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Reconciling Selfish Routing with Social Good

Conference paper
Part of the Lecture Notes in Computer Science book series (LNCS, volume 10504)

Abstract

Selfish routing is a central problem in algorithmic game theory, with one of the principal applications being that of routing in road networks. Inspired by the emergence of routing technologies and autonomous driving, we revisit selfish routing and consider three possible outcomes of it: (i) \(\theta \)-Positive Nash Equilibrium flow, where every path that has non-zero flow on all of its edges has cost no greater than \(\theta \) times the cost of any other path, (ii) \(\theta \)-Used Nash Equilibrium flow, where every used path that appears in the path flow decomposition has cost no greater than \(\theta \) times the cost of any other path, and (iii) \(\theta \)-Envy Free flow, where every path that appears in the path flow decomposition has cost no greater than \(\theta \) times the cost of any other path in the path flow decomposition. We first examine the relations of these outcomes among each other and then measure their possible impact on the network’s performance. Right after, we examine the computational complexity of finding such flows of minimum social cost and give a range for \(\theta \) for which this task is easy and a range of \(\theta \) for which this task is NP-hard for the concepts of \(\theta \)-Used Nash Equilibrium flow and \(\theta \)-Envy Free flow. Finally, we propose strategies which, in a worst-case approach, can be used by a central planner in order to provide good \(\theta \)-flows.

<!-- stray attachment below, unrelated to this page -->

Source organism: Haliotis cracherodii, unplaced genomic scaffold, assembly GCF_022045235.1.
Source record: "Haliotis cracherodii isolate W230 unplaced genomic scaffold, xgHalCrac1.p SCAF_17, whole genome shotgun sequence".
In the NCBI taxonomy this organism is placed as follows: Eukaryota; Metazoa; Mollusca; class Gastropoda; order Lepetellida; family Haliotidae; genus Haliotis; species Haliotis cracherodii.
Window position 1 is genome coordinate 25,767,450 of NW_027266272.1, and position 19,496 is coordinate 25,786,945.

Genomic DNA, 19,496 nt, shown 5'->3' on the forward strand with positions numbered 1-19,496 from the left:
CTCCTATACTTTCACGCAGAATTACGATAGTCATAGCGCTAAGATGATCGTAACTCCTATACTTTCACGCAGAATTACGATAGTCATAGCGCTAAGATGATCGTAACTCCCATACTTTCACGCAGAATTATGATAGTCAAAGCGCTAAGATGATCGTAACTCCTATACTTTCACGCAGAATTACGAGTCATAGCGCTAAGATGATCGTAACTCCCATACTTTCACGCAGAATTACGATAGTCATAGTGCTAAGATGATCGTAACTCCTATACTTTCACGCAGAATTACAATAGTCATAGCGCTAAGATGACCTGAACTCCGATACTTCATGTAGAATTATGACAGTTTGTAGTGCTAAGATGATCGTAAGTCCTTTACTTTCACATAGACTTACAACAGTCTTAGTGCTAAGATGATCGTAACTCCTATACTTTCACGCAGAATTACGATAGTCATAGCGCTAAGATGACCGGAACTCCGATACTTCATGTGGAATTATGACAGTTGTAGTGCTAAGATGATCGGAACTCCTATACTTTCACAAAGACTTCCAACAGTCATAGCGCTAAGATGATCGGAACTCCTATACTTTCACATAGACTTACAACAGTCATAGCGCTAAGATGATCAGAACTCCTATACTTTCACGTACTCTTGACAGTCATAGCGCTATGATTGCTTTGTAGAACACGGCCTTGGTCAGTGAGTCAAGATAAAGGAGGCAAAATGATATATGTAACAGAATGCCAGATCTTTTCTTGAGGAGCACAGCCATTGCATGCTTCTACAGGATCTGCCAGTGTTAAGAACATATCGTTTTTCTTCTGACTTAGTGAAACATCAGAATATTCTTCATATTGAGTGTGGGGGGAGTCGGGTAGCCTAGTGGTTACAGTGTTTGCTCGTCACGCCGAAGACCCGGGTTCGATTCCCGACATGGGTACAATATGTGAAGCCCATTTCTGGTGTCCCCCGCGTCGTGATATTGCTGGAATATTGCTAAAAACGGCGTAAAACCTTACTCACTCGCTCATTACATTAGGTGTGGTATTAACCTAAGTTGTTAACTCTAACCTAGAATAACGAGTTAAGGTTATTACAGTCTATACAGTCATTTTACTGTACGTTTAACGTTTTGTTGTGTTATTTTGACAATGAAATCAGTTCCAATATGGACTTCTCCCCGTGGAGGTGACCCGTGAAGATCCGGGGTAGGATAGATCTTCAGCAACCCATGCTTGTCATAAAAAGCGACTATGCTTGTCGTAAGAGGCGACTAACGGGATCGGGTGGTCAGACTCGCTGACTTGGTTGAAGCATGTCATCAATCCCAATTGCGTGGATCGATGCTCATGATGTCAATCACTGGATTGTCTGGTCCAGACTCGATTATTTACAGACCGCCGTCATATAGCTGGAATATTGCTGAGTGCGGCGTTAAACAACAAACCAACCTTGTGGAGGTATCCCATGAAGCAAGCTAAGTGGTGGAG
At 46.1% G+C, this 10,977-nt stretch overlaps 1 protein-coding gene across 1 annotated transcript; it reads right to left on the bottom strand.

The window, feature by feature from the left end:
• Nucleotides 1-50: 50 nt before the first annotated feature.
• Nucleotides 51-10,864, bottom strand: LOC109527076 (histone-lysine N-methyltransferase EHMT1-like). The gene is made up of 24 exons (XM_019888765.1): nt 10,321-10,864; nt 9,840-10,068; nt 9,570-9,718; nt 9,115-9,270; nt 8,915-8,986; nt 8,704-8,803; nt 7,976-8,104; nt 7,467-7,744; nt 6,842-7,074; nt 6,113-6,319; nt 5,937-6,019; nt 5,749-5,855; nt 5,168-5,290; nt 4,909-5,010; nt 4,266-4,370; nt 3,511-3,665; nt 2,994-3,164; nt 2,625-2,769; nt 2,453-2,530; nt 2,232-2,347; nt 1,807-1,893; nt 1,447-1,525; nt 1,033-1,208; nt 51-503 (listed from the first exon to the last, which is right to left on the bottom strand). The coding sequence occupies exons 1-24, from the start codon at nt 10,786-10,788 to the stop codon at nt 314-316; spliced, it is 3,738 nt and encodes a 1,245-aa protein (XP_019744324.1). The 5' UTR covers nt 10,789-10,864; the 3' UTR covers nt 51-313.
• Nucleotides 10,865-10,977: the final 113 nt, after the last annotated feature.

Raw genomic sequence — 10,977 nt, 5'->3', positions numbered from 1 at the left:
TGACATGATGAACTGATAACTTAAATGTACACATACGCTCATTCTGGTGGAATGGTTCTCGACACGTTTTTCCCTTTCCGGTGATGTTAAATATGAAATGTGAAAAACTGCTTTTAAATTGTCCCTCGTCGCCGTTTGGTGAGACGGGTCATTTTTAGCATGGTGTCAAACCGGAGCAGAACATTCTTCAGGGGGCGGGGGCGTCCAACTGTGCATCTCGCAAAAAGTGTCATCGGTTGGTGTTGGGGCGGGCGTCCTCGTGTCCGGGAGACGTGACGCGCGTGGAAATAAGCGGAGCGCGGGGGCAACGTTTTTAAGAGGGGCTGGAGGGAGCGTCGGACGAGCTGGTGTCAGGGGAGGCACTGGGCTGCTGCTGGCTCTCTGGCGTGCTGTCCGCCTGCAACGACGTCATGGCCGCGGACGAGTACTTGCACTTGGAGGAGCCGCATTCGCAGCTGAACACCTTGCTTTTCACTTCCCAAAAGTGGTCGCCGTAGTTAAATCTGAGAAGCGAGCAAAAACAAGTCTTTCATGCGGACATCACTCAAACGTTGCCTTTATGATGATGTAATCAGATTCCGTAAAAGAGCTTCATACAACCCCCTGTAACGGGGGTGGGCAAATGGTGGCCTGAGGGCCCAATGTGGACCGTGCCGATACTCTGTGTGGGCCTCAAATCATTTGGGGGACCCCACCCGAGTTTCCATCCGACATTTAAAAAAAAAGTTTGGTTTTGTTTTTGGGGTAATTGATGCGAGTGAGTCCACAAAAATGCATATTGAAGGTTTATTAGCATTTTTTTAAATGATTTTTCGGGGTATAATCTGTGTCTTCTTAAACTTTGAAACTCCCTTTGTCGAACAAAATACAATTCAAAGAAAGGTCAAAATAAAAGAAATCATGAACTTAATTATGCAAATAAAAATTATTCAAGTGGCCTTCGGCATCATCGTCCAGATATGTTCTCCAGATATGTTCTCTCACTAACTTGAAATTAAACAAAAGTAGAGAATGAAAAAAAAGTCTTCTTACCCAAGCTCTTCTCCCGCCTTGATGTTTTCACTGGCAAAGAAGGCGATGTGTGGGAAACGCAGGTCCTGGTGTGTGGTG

Keywords

Selfish Routing Minimum Social Cost Nash Equilibrium (NE) Polynomial Latency Functions Atomic Congestion Games 
These keywords were added by machine and not by the authors. This process is experimental and the keywords may be updated as the learning algorithm improves.

Notes

Acknowledgements

This work was supported in part by NSF grant numbers CCF-1216103, CCF-1350823 and CCF-1331863. Part of the research was performed while a subset of the authors were at the Simons Institute in Berkeley, CA in Fall 2015.

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Copyright information

© Springer International Publishing AG 2017

Authors and Affiliations

  1. 1.The University of Texas at AustinAustinUSA

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